• Jonathan Stutte crop

    Jonathan Stutte

    Staff writer

    Jon is a staff writer for Charged Affairs and an English language business consultant and trainer based in Mannheim, Germany. He has a Linguistics degree from Truman State University and a Masters in Diplomacy from the University of Kentucky. His interests are primarily in arms control and nuclear weapons policy. Follow Jonathan on Twitter @jonstutte.

Iran in the Time of Maximal Compellence

The United States' strategy of maximal compellence against Iran is frustrating, but not yet compelling. To reduce the risk of war, the Trump administration needs to soften and broaden its approach.

China Doesn’t Want Arms Control

The United States and Russia want China to join arms control talks. Transparency and an intermediate range missile gap are key drivers of that push, but talks are DOA as China regards both issues of considerable importance to its defense.

Taiwan’s Inexorable Drift from China

While China aggressively pushes for Taiwan to reunify under China, Taiwanese identity continues to decouple from Chinese identity.

A New Start for Multilateral Arms Control?

The dissolution of the INF threatens a new era of nuclear instability. New START must be protected and strengthened in order to avoid a potentially bleak future.

On Removing Presidential First Use

The United States’ president can, without congressional permission or expert consultation, order the firing of nuclear weapons at any time and – so long as the nuclear football (a briefcase containing the nuclear codes and firing command) is present – from anywhere. The entire process, from the president opening the football to nuclear tipped missiles…

Europe and the Day After the INF Treaty

In 1977, the Soviet Union deployed in its western territories the SS-20 Saber, an intermediate-range ballistic missile with a nuclear warhead and the capacity to reach Western Europe. The move precipitated an arms race and arms control negotiations, culminating in the 1987 Intermediate-Range Nuclear Forces (INF) Treaty between the Soviet Union and the United States.…

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Iran in the Time of Maximal Compellence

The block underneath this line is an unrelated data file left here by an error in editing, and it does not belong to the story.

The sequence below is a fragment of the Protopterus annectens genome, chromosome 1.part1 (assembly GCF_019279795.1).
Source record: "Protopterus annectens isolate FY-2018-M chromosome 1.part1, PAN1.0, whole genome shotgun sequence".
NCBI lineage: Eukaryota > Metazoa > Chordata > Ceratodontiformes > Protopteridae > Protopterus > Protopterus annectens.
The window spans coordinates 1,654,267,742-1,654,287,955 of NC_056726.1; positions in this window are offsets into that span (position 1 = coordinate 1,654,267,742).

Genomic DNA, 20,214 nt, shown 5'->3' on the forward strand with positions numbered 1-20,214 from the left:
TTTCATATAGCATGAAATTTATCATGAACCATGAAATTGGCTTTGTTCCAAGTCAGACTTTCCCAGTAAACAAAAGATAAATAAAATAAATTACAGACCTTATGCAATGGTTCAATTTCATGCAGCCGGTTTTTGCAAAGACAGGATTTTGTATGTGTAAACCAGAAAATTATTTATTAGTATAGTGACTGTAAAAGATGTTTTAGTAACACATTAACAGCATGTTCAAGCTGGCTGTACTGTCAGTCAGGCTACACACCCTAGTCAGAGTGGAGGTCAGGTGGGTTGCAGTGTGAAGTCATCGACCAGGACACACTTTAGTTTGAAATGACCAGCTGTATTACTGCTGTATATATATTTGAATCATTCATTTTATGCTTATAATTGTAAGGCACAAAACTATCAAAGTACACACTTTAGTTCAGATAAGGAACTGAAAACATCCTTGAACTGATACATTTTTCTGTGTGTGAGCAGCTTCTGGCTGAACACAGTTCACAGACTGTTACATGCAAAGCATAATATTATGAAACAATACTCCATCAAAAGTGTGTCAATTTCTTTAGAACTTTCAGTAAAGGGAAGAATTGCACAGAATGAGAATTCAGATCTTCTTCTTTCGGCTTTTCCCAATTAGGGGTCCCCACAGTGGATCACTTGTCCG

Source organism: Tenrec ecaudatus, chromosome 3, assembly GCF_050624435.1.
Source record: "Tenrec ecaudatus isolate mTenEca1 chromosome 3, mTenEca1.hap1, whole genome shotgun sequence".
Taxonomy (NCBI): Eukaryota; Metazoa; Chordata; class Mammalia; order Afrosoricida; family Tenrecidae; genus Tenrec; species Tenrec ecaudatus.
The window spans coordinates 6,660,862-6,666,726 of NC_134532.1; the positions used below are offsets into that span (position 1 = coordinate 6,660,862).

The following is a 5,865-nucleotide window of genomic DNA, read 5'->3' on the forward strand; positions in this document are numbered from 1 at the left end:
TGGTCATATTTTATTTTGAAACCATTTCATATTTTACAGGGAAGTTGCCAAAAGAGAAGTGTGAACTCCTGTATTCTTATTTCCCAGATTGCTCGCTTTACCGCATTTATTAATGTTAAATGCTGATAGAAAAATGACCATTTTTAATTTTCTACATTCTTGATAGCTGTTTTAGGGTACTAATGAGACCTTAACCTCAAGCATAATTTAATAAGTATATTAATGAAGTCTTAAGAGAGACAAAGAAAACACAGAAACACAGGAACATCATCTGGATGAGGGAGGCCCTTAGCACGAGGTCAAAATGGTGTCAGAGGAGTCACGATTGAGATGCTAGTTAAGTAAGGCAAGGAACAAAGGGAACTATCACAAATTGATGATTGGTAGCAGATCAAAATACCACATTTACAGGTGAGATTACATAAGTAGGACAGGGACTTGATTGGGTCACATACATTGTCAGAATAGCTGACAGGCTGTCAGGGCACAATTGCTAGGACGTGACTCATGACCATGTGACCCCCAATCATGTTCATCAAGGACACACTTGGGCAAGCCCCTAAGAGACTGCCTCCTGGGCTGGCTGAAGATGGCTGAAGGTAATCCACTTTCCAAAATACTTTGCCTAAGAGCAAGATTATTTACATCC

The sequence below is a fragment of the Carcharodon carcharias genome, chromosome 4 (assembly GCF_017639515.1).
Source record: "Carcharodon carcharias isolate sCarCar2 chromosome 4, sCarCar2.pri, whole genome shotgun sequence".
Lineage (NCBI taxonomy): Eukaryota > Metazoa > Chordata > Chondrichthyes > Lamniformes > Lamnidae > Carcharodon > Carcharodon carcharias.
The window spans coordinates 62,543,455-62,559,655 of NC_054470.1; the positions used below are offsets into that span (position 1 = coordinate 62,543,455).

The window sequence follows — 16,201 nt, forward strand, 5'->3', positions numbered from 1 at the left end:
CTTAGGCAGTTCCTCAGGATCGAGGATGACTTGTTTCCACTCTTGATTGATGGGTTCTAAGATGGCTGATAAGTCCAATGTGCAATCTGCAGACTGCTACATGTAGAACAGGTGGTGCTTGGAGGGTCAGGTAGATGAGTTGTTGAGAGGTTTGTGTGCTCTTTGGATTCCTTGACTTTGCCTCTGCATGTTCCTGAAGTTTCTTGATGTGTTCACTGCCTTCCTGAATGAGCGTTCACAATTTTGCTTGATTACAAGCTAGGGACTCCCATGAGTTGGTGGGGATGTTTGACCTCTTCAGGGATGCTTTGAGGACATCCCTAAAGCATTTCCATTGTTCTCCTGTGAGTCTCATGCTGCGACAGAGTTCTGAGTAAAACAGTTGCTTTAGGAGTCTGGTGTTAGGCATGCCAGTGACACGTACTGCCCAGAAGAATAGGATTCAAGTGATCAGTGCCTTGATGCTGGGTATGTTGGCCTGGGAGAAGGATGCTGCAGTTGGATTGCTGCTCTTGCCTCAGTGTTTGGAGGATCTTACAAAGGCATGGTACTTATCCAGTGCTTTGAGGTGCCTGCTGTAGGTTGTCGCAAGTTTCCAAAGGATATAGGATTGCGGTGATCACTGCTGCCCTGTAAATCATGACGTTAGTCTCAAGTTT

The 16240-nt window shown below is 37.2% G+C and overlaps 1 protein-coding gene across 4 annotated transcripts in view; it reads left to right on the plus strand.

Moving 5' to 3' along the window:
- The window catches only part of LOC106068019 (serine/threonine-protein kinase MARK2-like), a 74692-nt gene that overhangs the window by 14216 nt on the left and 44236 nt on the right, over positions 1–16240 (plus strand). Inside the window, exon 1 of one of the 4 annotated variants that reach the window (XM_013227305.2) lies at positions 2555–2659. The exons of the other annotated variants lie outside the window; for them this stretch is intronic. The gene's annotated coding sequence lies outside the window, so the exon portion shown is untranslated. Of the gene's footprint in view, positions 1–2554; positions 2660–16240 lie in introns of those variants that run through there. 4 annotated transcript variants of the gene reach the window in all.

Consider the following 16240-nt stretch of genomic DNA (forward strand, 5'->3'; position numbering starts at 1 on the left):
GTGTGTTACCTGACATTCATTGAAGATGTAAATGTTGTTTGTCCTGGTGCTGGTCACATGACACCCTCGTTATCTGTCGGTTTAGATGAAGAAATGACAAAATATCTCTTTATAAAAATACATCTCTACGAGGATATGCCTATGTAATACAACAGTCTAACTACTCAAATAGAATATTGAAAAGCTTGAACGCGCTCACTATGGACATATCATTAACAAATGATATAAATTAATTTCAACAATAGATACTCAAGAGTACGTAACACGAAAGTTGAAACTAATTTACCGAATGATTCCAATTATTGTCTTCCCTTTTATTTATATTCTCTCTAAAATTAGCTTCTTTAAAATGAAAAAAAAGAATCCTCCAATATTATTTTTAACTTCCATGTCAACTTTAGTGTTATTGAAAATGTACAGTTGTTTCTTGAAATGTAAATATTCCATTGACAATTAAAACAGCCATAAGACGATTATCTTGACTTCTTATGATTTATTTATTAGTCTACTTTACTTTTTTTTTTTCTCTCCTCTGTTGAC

The United States' strategy of maximal compellence against Iran is frustrating, but not yet compelling. To reduce the risk of war, the Trump administration needs to soften and broaden its approach.

China Doesn’t Want Arms Control

The United States and Russia want China to join arms control talks. Transparency and an intermediate range missile gap are key drivers of that push, but talks are DOA as China regards both issues of considerable importance to its defense.

Taiwan’s Inexorable Drift from China

While China aggressively pushes for Taiwan to reunify under China, Taiwanese identity continues to decouple from Chinese identity.

A New Start for Multilateral Arms Control?

The dissolution of the INF threatens a new era of nuclear instability. New START must be protected and strengthened in order to avoid a potentially bleak future.

On Removing Presidential First Use

The United States’ president can, without congressional permission or expert consultation, order the firing of nuclear weapons at any time and – so long as the nuclear football (a briefcase containing the nuclear codes and firing command) is present – from anywhere. The entire process, from the president opening the football to nuclear tipped missiles…

Europe and the Day After the INF Treaty

In 1977, the Soviet Union deployed in its western territories the SS-20 Saber, an intermediate-range ballistic missile with a nuclear warhead and the capacity to reach Western Europe. The move precipitated an arms race and arms control negotiations, culminating in the 1987 Intermediate-Range Nuclear Forces (INF) Treaty between the Soviet Union and the United States.…

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